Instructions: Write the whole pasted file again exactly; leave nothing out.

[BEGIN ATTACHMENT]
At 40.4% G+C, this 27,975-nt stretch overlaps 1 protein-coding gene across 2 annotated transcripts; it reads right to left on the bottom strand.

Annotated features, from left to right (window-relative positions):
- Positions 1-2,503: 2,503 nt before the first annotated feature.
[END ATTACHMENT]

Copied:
At 40.4% G+C, this 27,975-nt stretch overlaps 1 protein-coding gene across 2 annotated transcripts; it reads right to left on the bottom strand.

Annotated features, from left to right (window-relative positions):
- Positions 1-2,503: 2,503 nt before the first annotated feature.